It seems the controversy surrounding ‘scientific forest management’ is currently at its peak in Nepal. This reveals a fundamental contradiction that exists between the historically entrenched techno-bureaucratic power and the recent emergence of the community right movement in the forest sector.
With over 40% of land area under state ownership, and with a long history of state-centric forest governance, this contradiction appears as an important opportunity to deepen democratic forest governance in Nepal. Forest ecosystems are complex and vital for livelihoods, biodiversity, and climate resilience, and managing these systems requires a robust and comprehensive approach to public policy governance innovation.
Recognising the gravity of the issue, the government and the parliament have both instituted commissions to review the situation and explore ways for improvement. However, how a forest is managed is less important than the question of who should take control of the decision-making process. The debate needs to shift from whether to adopt ‘scientific forest management’ to how to deepen ‘democratic forest governance’.
In the early 1990s, I spent a couple of years working as a government forester in the district of Dhankuta. One of my key responsibilities was to advise local communities on technical and institutional aspects of forest management. One of the communities near Hile Bazaar had a small forest patch of alder (uttis in Nepali). It was a plantation of about 10 years of age at that time and the trees were at the pole stage of growth. The day I visited was a lovely sunny day in the winter. I was received well by the community. I had to present myself as a technical expert as well as a government regulator; I was excited about that.
Together with several community leaders, I walked around the forest and prepared a participatory map. We located forest patches, creeks, aspects and exposure, other vegetation types, slopes, and places prone to soil erosion. One thing that caught my attention was that the pole-size trees were too dense. Finally, we sat on a small grassy patch inside the forest where sunlight penetrated through the forest canopy.
The chairperson asked, “How is our forest, sir”? I replied, “Your forest is too dense for these small trees to grow.” I pointed at the interlocking crowns of the trees on my left, and added, “Look, these trees are competing for light and space and unless we remove some of these, none will get enough food from the soil and light from the sun to grow into large trees. I am sure you want good timber, so I will suggest you cut several of these inferior trees and retain only the most promising ones. It is just like how you do godmel on your maize farm. This will give you a lot of good quality timber after some years.”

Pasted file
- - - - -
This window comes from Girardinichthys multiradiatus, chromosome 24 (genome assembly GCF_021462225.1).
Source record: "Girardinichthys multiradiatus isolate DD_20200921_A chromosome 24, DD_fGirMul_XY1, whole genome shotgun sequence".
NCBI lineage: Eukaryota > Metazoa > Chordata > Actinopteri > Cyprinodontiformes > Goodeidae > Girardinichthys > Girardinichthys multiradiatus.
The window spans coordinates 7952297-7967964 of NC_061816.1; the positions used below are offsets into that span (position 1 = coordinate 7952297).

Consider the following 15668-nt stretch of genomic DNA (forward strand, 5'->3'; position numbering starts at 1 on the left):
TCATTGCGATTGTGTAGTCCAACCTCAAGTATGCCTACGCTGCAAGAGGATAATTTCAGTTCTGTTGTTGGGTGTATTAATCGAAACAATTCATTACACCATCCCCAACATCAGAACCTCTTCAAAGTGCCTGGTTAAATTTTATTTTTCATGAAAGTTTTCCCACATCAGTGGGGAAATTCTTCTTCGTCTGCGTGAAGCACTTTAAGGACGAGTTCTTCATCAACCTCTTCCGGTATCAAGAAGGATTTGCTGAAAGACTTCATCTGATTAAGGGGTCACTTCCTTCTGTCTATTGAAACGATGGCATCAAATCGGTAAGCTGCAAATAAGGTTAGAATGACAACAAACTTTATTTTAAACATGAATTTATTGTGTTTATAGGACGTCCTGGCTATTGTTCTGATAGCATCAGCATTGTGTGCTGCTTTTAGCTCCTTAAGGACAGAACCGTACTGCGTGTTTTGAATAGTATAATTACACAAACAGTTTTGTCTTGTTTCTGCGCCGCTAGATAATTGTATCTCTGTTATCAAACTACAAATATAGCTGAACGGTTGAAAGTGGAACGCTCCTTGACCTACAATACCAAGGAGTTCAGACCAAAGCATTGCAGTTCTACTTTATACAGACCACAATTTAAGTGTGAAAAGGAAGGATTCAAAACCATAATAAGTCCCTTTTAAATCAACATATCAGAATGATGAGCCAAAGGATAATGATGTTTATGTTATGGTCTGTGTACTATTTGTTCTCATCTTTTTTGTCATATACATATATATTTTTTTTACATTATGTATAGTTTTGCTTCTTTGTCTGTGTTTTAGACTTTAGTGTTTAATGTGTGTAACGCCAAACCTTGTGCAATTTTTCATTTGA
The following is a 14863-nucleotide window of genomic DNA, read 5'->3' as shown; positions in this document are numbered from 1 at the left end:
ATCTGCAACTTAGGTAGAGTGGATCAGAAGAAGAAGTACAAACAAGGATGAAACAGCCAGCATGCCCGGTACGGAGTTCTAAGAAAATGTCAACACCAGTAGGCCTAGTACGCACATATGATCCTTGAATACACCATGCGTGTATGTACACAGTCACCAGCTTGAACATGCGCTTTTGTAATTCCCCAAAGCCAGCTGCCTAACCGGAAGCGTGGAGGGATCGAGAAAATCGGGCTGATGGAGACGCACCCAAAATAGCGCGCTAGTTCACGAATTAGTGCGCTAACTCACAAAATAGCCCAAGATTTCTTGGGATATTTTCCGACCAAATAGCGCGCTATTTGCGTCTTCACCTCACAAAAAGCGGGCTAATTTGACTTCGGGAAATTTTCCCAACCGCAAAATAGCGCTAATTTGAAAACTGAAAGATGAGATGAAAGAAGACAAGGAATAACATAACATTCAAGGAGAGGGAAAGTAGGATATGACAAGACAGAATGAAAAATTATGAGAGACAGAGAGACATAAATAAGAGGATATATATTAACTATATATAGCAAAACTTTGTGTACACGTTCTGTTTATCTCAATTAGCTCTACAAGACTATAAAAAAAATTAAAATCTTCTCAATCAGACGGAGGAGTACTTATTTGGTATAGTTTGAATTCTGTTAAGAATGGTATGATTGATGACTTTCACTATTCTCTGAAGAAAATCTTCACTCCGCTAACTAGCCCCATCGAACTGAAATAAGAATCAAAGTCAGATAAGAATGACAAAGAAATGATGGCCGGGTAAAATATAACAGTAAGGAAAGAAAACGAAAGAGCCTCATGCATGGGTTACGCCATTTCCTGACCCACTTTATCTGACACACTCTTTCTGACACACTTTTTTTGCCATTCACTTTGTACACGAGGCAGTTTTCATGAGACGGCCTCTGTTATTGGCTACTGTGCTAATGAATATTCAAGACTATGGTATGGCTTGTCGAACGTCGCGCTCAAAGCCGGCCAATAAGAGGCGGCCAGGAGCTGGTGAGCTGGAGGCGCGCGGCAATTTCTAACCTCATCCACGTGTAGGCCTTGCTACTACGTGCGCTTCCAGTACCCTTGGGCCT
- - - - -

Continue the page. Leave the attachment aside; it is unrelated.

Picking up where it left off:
No one was excited to hear me. After looking at each other’s faces, one of the leaders reacted, “Well, you may be right, sir, but this advice does not work for us.” I asked why. The leader explained, “If we cut all of what can be removed now, we will have a problem of firewood in the years to come. We would like to ensure we have at least a few bharis (bundles) of firewood every year. We are not worried about the timber, but we need some trees left for us to harvest every year.”
I was perplexed to know the community’s strategy was different from what I had thought. I realised that I was thinking unilaterally about maximising timber output. They were thinking about how they can ensure a sustainable supply of firewood. I had assumed that firewood should have been a by-product in timber-focussed management.
Unscientific basis of ‘scientific forest management’
My story above illustrates a common gap between a technical mindset and a practical sense of the local people. In the forest sciences I studied in my university, we did talk about the option of fuelwood (and non-timber forest products)-oriented management too. This means the question is not whether forestry science can advise options other than timber-oriented management; more fundamentally, the question is how forest experts, communities, managers, and owners of forest resources interact and decide the course of forest management. If the underlying setting is politically imbalanced (as it is in Nepal), decisions and actions are likely to serve the interests of the powerful at the expense of others. In my case above, I did not impose my advice and invited the community to discuss and debate the options further. In the end, the matter was taken to my senior officer and he instructed me that we could not ignore timber production in that forest. Our techno-bureaucratic power dominated the community vision.
Whether it is community forestry, private forestry, or government forestry, the current political setting of planning and decision-making is more or less the same: techno-bureaucratic power dominates the scene. This historically entrenched power affects planning and decision-making. As a result, actual practices of forestry have been guided by the language, concepts and meanings of orthodox forestry science. Some even report that expert knowledge leads to colonisation of local knowledge. When scientific advice gets coupled with bureaucratic coercion, a situation of ‘techno-bureaucratic hegemony’ emerges in which experts’ views drive forest management. This power is upheld through legislative, symbolic, and institutional apparatus of the state.